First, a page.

Despite declaring that "good" contemporary sculpture is difficult to find, Gillier has managed to do so, scouring the art landscape from California to Israel, Morocco and Sweden. His collection includes eccentric works by the likes of Sigalit Landau, Latifa Echakhch, and Ann Edholm, as well as more obvious choices: Hirsts, Basquiats, Twomblys and Judds occupy his palatial homes in both New York and Paris — the former a townhouse on 73rd and Madison, the latter a 19th-century apartment previously occupied by Baron Georges-Eugène Haussmann.

"If you don't have storage, then you don't collect," Gillier said with a smirk. He cast his eyes in Bönström's direction.

"It's always excess, excess, excess with him," she jumped in, eating a strawberry from the garden. "But what I like about Thierry's connection to art is that it is not the museum aspect. Art is not something we hang on the wall, it's something we live with, and we are not precious about it. My older sons play football in the house, but they have always had this natural understanding, this natural reflex to the art."

Art is, indeed, an important part of the Gillier family history. Born in Troyes to an old French clan with classical tastes, Gillier, a distant heir to the Lacoste fortune, always had artistic inclinations of his own. As a teenager, he spent his time in experimental bursts of creativity — drawing, painting, cutting up his jeans and dyeing his shirts. To his parents' dismay, he wore all black; he got piercings. "They were collecting mostly 17th, 18th century French art, and always had books of Picasso, Braque, or Kandinsky around," Gillier said. "But I was very upset by Picasso because it seemed so easy, like a child's work. So of course I wanted to outdo him. That's kind of the story of my life, you know: if he can do it, I can do it."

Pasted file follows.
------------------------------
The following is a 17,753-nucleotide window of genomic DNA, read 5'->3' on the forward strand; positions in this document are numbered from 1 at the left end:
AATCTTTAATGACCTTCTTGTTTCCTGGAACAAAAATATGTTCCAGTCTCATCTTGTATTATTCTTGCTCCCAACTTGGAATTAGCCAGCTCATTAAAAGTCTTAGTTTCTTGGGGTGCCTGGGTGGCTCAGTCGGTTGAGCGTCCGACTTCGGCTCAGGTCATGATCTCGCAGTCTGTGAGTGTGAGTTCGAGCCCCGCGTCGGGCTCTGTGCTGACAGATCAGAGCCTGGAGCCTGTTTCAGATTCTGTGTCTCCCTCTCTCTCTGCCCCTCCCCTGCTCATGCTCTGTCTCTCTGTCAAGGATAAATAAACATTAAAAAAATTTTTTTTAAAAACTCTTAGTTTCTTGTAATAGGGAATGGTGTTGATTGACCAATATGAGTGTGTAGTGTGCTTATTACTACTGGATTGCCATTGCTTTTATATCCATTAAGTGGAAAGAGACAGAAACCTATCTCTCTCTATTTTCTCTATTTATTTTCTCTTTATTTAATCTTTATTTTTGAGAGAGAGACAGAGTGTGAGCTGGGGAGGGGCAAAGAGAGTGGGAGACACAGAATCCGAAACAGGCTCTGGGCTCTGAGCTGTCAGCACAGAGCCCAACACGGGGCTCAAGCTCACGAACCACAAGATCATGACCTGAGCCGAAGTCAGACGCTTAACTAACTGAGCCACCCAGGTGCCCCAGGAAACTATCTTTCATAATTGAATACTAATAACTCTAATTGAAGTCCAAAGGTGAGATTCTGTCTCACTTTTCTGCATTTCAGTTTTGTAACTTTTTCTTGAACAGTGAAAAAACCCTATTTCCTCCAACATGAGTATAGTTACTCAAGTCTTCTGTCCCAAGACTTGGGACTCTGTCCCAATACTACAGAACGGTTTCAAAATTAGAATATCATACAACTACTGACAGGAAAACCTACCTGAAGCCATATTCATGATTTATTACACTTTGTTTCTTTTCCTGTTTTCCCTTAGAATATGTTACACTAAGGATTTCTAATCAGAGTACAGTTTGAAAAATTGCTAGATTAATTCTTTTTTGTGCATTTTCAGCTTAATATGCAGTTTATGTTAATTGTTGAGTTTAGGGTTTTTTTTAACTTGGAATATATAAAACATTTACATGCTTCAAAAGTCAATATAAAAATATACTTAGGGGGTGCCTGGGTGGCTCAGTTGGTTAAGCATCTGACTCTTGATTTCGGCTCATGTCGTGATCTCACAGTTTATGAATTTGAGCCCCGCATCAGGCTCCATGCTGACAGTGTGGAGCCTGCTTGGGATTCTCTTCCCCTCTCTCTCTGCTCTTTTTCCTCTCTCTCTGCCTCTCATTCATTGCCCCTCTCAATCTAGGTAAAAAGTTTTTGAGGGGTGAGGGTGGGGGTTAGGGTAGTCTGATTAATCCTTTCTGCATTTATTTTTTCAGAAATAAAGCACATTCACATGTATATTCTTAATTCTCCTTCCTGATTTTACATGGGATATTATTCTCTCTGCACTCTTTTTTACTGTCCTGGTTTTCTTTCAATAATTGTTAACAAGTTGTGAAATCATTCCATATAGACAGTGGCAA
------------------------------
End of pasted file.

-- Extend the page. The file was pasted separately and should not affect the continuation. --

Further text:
To better oversee Zadig's success in the American market, Gillier and his family have moved their operations to New York for part of the year. It's a city, of course, with particular resonance for Gillier, who followed an American girl to Bard College in the 80's, speaking little English, and managed to get himself enrolled in the painting program by seducing the admissions secretary. He was promptly thrown out, he said, for being "too wild," but he eventually graduated with a Bachelor's degree from the film department, and went on to study at Parson's School of Design.

"I mean, every artist has been fired from some place," he said. "But Bard was so important to me, because I was interested in the weird connections between things, and France was not at that time. My father honestly thought I was gay! Then I fell in love with a girl, and she led me to Bard, and finally, I was allowed to just do me."

"So it was for love that you went, not for your art!" Bönström interjected.

Gillier laced his fingers behind his head. "It all gets mixed up together," he said, "when you love things."